You've been here for years. You even picked up a slight accent. You eat food from a deli and know how to take the subway without even having to open your trusty app on your smart phone. That qualifies you as New Yorker, right? Wrong. We put together a list of seven things you must do before being christened as a true New Yorker. (Sidenote: if you have taken a bus tour in the last two years, this list is null and void. You will need to reapply for New Yorker accreditation in the next three years.)
Eat at a food truck -- While we don't suggest making this a regular occurrence because it could eventually deteriorate your precious organs, you have to be comfortable with ordering from a restaurant on wheels to be considered a New Yorker. Eventually you will stumble across a favorite, or two, and be weary of the trucks you need to steer clear of.
Spent a week living off 99 cent pizza -- It's no secret that NYC is one of the most expensive places on earth. (Yes, the entire globe.) Therefore, you've probably had a week or two where you were simply riding the struggle bus, but somehow you ended up driving. With that being said, with all the extravagant eateries in the city, one of the most convenient and cost-efficient creations if definitely dollar pizza. It's quick, cheap and pretty tasty. When the bank account is at rock bottom, New Yorkers know where to go.
Walk through a tourist's picture, unbothered -- After a few months in the city, you will eventually escape the realm of "tourist" and remain stuck somewhere in limbo until you can claim to be a full-fledged New Yorker. We know, it sucks, but we don't make the rules. After you know your way around a bit and have a month long metro pass, you begin to steadily become bothered by the surplus of visitors in your beloved city. In due time, they will be easily ignored by a simple increase in your headphone volume as you walk through the ever-busy streets of NY.
Live life unfazed by literally everything -- Honestly, even if Batman himself walks by, any real New Yorker will maintain their lethargic demeanor as they continue to maneuver through the tumultuous NY streets. While on the train, on the sidewalk, or riding by in a cab, you will probably witness between five and ten outrageous happenings a day. Whether it's a singing drug addict, or Sarah Jessica Parker shopping in SoHo, it begins to lose it enticement. You know you've transcended into New Yorker territory when you can walk past newsworthy occurrences without the blink of an eye.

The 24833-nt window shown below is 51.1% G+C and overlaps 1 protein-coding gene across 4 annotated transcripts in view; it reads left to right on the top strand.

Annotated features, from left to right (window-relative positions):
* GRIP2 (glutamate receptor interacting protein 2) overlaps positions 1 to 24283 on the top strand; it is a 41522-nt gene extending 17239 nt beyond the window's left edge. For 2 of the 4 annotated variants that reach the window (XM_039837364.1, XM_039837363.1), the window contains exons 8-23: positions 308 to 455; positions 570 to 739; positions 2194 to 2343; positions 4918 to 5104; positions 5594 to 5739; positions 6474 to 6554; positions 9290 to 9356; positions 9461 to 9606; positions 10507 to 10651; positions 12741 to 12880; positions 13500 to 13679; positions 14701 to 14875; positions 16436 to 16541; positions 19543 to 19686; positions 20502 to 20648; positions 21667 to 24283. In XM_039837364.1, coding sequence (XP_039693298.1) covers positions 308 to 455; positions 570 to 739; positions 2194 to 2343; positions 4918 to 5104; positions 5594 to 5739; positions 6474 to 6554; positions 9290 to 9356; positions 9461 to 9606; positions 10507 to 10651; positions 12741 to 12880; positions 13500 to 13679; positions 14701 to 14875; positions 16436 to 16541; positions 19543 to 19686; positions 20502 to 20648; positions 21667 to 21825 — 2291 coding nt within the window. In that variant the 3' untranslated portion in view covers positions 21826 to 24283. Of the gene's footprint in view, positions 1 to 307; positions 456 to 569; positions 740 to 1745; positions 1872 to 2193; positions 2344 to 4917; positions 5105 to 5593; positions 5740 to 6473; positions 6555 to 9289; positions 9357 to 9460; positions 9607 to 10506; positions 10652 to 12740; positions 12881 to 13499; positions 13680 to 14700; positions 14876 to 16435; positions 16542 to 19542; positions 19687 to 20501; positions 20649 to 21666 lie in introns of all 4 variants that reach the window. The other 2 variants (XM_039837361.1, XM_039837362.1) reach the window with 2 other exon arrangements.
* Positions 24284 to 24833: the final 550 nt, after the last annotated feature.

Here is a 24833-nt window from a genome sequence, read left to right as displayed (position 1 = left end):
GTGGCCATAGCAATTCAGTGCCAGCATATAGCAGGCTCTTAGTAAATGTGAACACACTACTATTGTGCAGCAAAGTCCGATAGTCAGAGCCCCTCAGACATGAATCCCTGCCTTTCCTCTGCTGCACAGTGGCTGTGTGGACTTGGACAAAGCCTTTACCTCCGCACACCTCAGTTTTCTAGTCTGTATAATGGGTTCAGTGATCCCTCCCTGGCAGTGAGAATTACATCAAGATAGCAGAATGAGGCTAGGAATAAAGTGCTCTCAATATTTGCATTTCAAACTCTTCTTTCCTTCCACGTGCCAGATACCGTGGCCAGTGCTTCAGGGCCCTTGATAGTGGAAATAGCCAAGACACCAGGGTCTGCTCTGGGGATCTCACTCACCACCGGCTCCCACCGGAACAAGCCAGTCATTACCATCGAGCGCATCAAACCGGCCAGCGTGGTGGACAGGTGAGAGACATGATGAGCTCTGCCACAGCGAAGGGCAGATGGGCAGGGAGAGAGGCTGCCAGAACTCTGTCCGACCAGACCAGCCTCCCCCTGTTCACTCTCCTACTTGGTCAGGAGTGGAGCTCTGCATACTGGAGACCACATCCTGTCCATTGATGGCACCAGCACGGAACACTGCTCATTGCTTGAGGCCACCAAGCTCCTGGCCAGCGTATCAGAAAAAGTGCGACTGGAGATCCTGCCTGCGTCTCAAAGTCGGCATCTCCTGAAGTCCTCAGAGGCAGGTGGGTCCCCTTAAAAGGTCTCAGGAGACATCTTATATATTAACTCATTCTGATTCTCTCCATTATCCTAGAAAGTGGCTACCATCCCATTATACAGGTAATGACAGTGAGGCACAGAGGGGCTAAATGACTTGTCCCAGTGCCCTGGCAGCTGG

Have bedbugs -- They're everywhere -- in the movie theaters, on the subways, in cabs, etc. Eventually, after enough trips throughout the boroughs, they will be in your bed, nestled in your pillows and littered throughout your closet. The monotonous, mundane task of ridding your life of bedbugs is very irritating but very common and even more necessary. The process of washing any article that one of those tiny little critters may have navigated its way to, is one that all New Yorkers dread. The extermination process may be more painful than the bugs, honestly. So, in effort to stay abreast with common clichés, don't let the bedbugs bite.
Begin to avoid the places you once loved -- Remember when you first moved here? Oh how you adored the pretty, twinkling lights of Times Square, the abundant stores in SoHo, and the meticulous architecture throughout the city. Well, once you become a proven New Yorker, not only do these things no longer faze you, but they annoy you. Either that or the reactions to said things annoy you. Yes, it's a pretty building, now keep walking tourist. The madhouse that is Times Square will eventually turn into the worst place on earth because of the insane amounts of visitors walking aimlessly on the sidewalks. When you reach the point where you no longer find an interest in many of the places you found interesting, you might be a New Yorker.
Fall asleep on the subway -- we saved this one for last, because it is the deal breaker as to whether or not you have the credentials to be a New Yorker. The subway is a scary place for newcomers, and most wouldn't dream of a cat nap on one. For the simple fact that one could miss their stop or get something snatched, it's a rational fear to have and we won't judge anyone for it. However, once you learn to nestle your belongings securely in your possession, and simply "rest your eyes" in a way that allows you to hear you stop being called, you can call yourself a New Yorker. The fact of the matter is, most people who live here are tired, and a subway nap is a glorious occurrence that New Yorkers cherish.
If you've done everything on this list, congratulations kid, you made it.